Half the states in the U.S. will require or encourage CPR training for students in the 2015-2016 school year. States have entered into this legislative wave from a variety of circumstances: to respond to tragedy, to prevent tragedy, and to teach students social responsibility.
Oklahoma’s legislation began with a CPR Training Act named after Dustin Rhodes and Lindsay Steed, two students who choked during school and passed away without intervention. Their stories have begun to pave the way for widespread CPR education across the U.S.
Mary Easley, the senator who penned the Oklahoma bill, stated, “I believe SB 618 could prevent future tragedies from happening in our schools. We worked with the American Red Cross, the American Heart Association as well as many other organizations to obtain funding, teaching materials and training courses. CPR is a skill that can save lives, and those that are charged with the care of our children should receive this vital training.”
Oklahoma’s legislation now goes beyond this first bill to include high school student CPR training as well. CPR intervention is a simple skill which increases survival odds dramatically, and it necessitates asking, “Why not train everyone?”
The American Heart Association has found that 1,000 people currently die each day from out of hospital cardiac arrest. These people often have perfectly sound hearts and no history of heart disease. Nine out of every ten people do not receive CPR attempts at all. Yet, when administered immediately, CPR has proven to double or triple survival rates.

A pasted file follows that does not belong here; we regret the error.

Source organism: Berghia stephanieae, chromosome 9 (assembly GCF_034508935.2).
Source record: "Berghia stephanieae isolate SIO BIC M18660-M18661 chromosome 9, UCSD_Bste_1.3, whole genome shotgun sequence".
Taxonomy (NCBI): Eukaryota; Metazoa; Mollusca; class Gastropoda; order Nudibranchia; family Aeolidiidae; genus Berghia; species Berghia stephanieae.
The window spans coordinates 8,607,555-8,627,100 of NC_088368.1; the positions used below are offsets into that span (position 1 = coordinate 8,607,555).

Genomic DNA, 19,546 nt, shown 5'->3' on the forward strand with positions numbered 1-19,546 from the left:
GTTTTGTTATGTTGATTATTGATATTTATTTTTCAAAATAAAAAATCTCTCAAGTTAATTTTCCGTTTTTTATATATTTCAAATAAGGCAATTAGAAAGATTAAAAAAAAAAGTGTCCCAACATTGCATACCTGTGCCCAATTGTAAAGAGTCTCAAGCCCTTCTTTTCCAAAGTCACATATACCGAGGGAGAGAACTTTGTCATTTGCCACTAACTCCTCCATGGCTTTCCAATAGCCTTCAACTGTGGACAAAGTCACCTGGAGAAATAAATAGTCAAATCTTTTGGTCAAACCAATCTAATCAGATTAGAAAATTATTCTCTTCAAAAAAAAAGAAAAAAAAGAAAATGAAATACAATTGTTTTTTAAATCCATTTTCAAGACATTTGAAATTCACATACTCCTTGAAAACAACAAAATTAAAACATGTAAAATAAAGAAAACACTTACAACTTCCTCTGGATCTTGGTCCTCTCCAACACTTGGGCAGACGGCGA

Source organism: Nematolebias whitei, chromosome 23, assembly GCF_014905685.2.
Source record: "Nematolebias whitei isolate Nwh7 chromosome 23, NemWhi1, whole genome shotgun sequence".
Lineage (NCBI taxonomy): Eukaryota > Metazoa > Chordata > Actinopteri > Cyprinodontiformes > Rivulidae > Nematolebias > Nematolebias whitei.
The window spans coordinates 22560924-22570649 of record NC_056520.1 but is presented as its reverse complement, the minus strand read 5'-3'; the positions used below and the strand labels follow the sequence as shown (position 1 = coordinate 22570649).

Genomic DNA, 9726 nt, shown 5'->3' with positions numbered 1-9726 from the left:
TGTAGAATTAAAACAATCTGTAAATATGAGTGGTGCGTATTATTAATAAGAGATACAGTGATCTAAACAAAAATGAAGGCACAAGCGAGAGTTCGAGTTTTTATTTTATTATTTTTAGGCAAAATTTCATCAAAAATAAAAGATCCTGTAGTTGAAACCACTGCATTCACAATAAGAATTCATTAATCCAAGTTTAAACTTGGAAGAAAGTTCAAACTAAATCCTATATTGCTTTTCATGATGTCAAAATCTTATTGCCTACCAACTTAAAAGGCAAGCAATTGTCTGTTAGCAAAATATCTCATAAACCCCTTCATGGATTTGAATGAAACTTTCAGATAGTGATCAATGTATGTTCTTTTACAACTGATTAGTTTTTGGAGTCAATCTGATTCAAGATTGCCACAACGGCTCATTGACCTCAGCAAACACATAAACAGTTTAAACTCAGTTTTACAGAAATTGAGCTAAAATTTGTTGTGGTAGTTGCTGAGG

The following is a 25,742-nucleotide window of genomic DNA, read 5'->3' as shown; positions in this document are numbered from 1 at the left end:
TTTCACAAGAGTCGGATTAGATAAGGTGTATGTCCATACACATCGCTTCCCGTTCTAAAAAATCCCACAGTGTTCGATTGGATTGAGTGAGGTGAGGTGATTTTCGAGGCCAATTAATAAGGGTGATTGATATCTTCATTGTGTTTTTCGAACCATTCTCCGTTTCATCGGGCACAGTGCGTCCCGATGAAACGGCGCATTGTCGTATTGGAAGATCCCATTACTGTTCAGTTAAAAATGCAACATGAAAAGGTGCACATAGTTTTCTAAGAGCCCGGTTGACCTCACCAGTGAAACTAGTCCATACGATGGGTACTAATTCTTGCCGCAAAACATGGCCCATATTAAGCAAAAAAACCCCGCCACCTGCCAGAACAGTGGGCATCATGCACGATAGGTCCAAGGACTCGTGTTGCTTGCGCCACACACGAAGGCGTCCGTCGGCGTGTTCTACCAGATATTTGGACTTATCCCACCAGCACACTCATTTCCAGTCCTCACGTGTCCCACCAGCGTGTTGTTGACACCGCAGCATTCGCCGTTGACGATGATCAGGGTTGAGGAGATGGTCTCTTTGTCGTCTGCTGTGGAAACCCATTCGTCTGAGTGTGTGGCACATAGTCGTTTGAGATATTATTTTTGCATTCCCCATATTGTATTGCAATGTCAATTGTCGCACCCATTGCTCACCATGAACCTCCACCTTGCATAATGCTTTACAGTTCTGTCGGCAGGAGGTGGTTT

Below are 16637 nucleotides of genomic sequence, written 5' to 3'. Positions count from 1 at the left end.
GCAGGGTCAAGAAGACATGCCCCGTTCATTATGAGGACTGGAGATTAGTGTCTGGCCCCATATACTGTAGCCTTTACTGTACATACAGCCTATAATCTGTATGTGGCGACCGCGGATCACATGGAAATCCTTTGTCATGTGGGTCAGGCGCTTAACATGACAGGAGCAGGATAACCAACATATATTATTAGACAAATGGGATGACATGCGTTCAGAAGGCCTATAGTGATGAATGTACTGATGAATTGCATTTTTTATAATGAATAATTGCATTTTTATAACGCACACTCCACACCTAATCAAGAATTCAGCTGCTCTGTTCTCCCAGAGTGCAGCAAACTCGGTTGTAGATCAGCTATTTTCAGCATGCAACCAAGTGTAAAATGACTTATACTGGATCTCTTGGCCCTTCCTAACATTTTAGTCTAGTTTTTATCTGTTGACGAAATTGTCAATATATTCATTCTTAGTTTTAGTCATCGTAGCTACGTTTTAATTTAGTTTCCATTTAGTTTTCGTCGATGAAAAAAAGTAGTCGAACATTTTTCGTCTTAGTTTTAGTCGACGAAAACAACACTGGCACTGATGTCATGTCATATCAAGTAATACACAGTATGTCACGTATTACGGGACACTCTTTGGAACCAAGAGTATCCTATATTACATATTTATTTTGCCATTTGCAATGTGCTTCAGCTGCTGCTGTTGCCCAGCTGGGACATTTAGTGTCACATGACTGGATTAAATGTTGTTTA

Maryland named their bill after Breanna Sudano, a student who collapsed during a field hockey match and was saved because CPR attempts prolonged her life until an ambulance arrived.
Sudano spoke with WBALTV after her recovery, saying, “.. If more people know CPR, more lives could be saved.” We couldn’t have put it better ourselves.
Unfortunately, many schools have similarly experienced cardiac arrest within their walls with differing outcomes. Due to efforts by parents, teachers, administrators, and friends, state legislation is going into effect in hopes to be better prepared for the future on every level.
Some states also pass legislation because they see the huge untapped potential for students to go outside their schools, into their communities, and save lives whenever the need arises.
“What we are doing is graduating generations of young people who will learn a skill who will populate every part of the state,” says Michaeline Fedder of the AHA .
Each student required to graduate with CPR training carries with them the potential to save a life.
Washington mandates a state legacy of communal responsibility and cultivates the expectation that students, when trained, will step in without hesitation. This line in the bill sums it up perfectly, “The legislature finds that schools are the hearts of our community, and preparing students to help with a sudden cardiac arrest emergency could save the life of a child, parent, or teacher… training students will continue the legacy.”
With the help of legislation, students around the U.S. can continue to follow in the footsteps of the socially concerned, and will have one more skill in their pocket to contribute to their societies.
Every student that’s trained is a potential life saved.